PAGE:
Tuesday, November 22, 2016

Sunol Valley Construction Updates for the Thanksgiving Weekend


The wild turkeys are out and about at the Calaveras Dam Replacement Project. For the upcoming Thanksgiving Holiday weekend, we wanted to share with you some reminders for our projects:

Calaveras Road Users:
The closed portion of Calaveras Road will be OPEN to the public this Thanksgiving Holiday on November 24, 2016 and the day after Thanksgiving on November 25, 2016. The road will be closed again on Sunday, November 27, 2016 at 11:00 p.m.

Please see more details by visiting www.sfwater.org/calaverasroad
Thank you for your ongoing patience during our road closure.


Calaveras Dam Replacement Project
Constructions crews are off on the Thanksgiving  Holiday on November 24, 2016 and the day after Thanksgiving on November 25, 2016. Regular work will resume on November 28th.

Fish Passage Project within Alameda Creek Watershed
Constructions crews are off this week and there will be no construction activity at the Fish Passage project site located in Sunol Regional Wilderness Park. Regular work will resume on November 28th.

From all of the construction teams, we hope you have a wonderful holiday weekend!

Friday, November 18, 2016

Fish Passage Facilities Project Celebrates Milestone for the Season

This week, the construction teams for the Fish Passage Facilities within Alameda Creek Watershed Project celebrated a few milestones. In preparation for the winter, much work must be completed within the stream. They have completed critical in-water work within the stream bed for the season. This work included completion of the conveyance structure. We also completed a concrete slab for the intake structure. The new intake structure will be constructed next year. All of this was work was completed while maintaining a safety record with zero recordable incidents this year.


View of conveyance structure completed with the Alameda Creek Diversion Dam in the background. The stream channel was also backfilled with river rock to winterize the site.

The construction teams took a break for a photo today
to celebrate maintaing a safety record for the project

Thursday, November 10, 2016

Building the Calaveras Dam Replacement Project Safely

Today, the Calaveras Dam Replacement Project took a moment to celebrate another safety milestone. We have reached over 105,000 safety hours with zero recordable incidents for this quarter. 

Our crews from the joint venture of Dragados USA, Flatiron and Sukut Construction have been working both day and night shifts in Sunol Valley. This safety record is very impressive with all the major work that has involved operating heavy machinery, prepping the foundation for the new dam, importing of materials to the site and placing materials to build the replacement dam. Along with a great safety record, we have also brought on over 280 new local hires to the project this quarter.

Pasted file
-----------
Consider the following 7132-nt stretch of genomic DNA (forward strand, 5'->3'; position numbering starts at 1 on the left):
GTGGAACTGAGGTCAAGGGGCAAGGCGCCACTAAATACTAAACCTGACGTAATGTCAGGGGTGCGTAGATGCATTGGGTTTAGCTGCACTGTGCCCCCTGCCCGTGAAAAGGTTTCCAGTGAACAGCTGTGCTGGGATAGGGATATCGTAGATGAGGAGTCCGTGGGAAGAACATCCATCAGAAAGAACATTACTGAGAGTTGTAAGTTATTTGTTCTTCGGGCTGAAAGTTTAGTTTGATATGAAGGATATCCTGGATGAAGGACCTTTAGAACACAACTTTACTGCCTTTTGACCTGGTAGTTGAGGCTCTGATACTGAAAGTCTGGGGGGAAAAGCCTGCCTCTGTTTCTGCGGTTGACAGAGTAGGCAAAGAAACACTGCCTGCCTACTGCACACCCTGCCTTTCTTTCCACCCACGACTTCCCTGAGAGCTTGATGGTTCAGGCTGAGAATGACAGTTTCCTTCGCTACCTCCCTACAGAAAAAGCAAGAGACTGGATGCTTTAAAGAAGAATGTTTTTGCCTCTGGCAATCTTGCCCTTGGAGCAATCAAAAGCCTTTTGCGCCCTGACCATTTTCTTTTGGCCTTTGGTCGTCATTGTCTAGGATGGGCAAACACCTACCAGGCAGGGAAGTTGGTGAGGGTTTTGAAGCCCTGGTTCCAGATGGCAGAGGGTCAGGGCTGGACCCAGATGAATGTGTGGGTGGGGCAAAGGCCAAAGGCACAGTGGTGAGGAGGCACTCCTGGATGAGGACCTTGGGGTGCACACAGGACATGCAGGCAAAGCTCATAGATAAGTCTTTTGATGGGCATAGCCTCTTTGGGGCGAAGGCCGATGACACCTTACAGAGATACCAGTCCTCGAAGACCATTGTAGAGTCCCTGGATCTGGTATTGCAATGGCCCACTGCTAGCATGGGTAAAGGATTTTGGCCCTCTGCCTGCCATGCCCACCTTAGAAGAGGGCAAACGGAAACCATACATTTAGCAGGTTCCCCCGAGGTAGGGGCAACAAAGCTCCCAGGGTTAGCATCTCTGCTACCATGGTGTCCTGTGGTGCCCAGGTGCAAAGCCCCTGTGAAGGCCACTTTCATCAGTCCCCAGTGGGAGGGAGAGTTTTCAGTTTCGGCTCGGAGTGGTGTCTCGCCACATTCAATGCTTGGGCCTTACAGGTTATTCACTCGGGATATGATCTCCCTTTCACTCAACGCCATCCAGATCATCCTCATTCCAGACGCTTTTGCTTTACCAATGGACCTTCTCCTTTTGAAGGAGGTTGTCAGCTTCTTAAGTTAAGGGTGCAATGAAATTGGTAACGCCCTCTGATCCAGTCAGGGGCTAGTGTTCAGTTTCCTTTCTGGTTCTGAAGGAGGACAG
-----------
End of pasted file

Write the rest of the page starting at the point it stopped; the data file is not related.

Since construction began in 2011, we have reached over 1.4 million total working hours on the job. Our project has not had any lost time recordable incidents since 2012. We strive to maintain our safety culture here at the Calaveras Dam Replacement Project as we continue the critical work ahead to construct the replacement dam. 

Calaveras Dam workers pose for a photo today at the Safety Milestone celebration


Our workers have been working in tight areas where safety is always a priority

Friday, November 4, 2016

Photo Friday Fall Back

It is that wonderful weekend of the year when we gain an extra hour of sleep as daylight saving time ends. 


Thinking about those lighter mornings, here's a photo of dawn at San Antonio Reservoir in our Alameda Creek Watershed. 



See you around the Valley! And don't forget to set your clocks back one hour at 2:00 a.m. this Sunday!

Thursday, October 27, 2016

Spooky Old Adits

We wanted to share a spooky tale from the Calaveras Dam Replacement Project. It seems even state-of-the-art construction projects aren’t without their spooky places.

While moving the rock and soil to make space for the new replacement Calaveras Dam, workers uncovered what looked like holes dug into the area surrounding the existing dam.